I feel like I’ve gone from worrying about Audrey’s academic future, to feeling excited by it!

5). Being Mongolian.

The Mongolian thing just amuses me. Not long after Audrey was born, I looked up the term “mong” because I remembered it as a derogatory term used in playgrounds when I was younger. I knew this was a term used for people with Down’s Syndrome, but I didn’t know why. When I found out why, I just thought it was ridiculous. John Langdon Down (the man who first classified the syndrome, finding the shared characteristics), thought that people with DS looked like the Mongolian race due to a similar physical appearance and labelled them “Mongoloids”. It just feels a bit ridiculous now, “Ooh you look a bit Mongolian…”. Clearly, the term moved on from a classification to become a term of derision and abuse and I would be appalled if anyone called Audrey a “mong”, so please don’t take any of this the wrong way.

Ted and I have often joked that our genes plus a dash of Mongolian = one beautiful baby. The Mongolians should be flattered.

So what are these exotic features… Well, it’s almond shaped eyes, a button nose (sometimes quite flat), the crease under the eyes and small ears. Possibly also the fact that people with DS are generally quite short, with shorter limbs?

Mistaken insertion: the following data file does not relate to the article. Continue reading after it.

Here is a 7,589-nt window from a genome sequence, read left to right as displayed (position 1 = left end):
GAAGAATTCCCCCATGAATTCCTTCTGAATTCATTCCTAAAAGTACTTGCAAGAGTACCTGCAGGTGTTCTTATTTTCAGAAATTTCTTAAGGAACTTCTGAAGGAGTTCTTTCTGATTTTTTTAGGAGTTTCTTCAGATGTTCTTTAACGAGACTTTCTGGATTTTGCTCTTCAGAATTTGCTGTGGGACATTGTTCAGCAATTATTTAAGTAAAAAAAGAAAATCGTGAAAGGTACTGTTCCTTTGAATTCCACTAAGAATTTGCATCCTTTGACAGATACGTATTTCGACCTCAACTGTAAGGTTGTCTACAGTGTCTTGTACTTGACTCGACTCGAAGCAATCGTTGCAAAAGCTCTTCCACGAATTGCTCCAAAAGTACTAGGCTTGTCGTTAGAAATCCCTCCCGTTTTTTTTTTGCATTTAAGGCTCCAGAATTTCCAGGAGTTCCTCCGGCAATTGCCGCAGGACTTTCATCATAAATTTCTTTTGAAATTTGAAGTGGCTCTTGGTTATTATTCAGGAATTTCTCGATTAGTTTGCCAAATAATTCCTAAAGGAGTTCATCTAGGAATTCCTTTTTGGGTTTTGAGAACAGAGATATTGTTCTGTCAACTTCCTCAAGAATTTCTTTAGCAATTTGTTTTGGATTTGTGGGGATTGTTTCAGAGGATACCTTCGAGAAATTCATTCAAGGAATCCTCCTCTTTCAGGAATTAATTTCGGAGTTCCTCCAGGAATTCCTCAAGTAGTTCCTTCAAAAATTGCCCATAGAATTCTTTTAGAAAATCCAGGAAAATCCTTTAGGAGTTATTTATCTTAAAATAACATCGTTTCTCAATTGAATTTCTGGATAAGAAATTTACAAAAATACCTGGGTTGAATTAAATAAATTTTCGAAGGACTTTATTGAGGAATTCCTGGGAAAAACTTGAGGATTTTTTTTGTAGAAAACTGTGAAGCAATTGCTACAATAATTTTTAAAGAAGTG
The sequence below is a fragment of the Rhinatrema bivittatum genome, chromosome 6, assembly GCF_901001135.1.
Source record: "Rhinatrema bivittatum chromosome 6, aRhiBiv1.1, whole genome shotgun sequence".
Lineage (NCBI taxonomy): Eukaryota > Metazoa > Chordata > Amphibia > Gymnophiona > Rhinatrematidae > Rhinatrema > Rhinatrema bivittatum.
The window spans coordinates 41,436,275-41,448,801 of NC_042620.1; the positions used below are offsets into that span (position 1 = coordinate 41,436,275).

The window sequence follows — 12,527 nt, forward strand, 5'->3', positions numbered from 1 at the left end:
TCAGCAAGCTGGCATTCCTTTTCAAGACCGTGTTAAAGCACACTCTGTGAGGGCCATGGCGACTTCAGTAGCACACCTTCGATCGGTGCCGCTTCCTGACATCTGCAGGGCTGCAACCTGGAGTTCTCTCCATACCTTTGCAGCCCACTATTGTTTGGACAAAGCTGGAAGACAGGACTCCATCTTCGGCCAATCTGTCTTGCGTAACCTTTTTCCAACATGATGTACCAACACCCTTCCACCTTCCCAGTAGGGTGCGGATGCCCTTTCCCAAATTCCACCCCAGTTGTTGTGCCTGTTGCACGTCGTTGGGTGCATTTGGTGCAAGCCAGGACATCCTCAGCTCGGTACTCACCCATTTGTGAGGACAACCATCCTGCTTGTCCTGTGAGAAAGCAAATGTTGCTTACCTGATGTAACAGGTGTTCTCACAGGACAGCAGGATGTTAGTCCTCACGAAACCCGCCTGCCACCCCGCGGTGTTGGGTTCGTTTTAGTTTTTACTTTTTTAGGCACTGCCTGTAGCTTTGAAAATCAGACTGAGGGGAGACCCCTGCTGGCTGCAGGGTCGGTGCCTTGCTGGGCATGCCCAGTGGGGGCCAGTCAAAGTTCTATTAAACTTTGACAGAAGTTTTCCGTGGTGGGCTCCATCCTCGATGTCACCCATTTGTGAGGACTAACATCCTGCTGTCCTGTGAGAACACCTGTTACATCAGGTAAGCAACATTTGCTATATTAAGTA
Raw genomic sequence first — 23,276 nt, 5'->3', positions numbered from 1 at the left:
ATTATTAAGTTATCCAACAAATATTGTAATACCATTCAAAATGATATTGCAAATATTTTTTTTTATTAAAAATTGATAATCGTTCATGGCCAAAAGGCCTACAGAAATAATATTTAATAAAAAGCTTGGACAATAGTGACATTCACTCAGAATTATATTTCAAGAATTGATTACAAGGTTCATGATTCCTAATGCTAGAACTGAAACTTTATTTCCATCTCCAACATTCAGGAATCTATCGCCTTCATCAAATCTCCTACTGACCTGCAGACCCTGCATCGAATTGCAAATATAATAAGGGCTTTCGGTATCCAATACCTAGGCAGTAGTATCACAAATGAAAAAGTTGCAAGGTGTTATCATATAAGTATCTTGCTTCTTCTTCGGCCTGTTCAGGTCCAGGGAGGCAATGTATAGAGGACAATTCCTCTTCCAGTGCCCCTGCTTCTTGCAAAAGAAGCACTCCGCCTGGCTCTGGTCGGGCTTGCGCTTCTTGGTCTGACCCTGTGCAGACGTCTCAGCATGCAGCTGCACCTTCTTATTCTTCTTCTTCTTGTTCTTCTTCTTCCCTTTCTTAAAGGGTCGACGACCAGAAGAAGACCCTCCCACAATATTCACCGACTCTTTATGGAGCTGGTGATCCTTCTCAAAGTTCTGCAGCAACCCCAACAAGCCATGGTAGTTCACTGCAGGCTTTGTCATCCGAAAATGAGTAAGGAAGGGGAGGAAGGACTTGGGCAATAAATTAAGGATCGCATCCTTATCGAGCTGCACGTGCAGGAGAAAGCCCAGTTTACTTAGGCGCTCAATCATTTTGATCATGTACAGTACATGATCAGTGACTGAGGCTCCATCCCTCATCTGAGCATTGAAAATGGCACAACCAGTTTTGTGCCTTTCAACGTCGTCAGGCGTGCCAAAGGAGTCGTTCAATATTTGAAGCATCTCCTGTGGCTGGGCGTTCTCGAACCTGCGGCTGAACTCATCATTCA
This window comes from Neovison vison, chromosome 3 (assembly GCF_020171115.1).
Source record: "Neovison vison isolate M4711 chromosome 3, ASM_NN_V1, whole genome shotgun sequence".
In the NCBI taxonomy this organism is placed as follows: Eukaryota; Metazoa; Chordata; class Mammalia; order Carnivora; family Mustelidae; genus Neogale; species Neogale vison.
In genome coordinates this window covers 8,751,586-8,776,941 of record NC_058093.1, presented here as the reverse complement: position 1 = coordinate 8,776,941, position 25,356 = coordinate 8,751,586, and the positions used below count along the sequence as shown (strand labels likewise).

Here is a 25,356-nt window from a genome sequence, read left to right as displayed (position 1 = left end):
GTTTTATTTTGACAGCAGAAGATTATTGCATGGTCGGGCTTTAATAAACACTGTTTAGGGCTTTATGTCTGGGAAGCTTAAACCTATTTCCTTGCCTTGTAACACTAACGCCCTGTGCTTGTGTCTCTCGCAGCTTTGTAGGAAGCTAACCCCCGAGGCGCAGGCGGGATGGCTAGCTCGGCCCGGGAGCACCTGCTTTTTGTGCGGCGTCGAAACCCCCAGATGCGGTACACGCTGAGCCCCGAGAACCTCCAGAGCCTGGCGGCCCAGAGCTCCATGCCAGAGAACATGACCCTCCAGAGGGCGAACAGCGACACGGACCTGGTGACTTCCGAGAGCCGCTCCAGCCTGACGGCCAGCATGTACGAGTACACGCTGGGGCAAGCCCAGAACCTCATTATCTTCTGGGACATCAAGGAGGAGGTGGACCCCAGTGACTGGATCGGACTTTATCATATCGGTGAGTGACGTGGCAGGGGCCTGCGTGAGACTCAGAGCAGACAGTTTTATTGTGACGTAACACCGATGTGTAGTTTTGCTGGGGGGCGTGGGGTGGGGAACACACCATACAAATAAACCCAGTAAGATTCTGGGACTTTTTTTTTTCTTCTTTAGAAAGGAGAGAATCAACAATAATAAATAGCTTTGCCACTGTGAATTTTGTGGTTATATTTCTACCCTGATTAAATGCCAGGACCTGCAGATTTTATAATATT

Poor Audrey, Daddy’s not exactly a giant, but I’ve got serious shorties on my side, so she was never going to compete with Naomi Campbell on height. My mother is under 5 feet tall!

Anyway, I’m going to leave it there for this post. I hope some of it it was useful/interesting… But if you take anything away from Down Syndrome Awareness Month, let it be this; people with DS are similar in some ways, just like the human race is, but they are also individuals. We never know what to attribute Audrey’s qualities to. Is it because she’s;

A girl?

A child with Down’s Syndrome?

Our child?

Her own person?

A 2 year old?

A Brightonian?

Influenced by nursery?

Nature nurture blah blah blah… She’s just Audrey.


3 thoughts on “Down’s Syndrome Awareness Month 2015

  1. My first comment on your wonderful blog: I’ve definitely been guilty of some of these especially saying “normal” (cringe).

    Keep em coming! X

    1. Don’t be silly, you’re one of the best ones! Even I slip up regularly, normal vs typical, I have to work hard to remember that one, but definitely don’t want to use normal. We are all weird anyway, no one is normal! X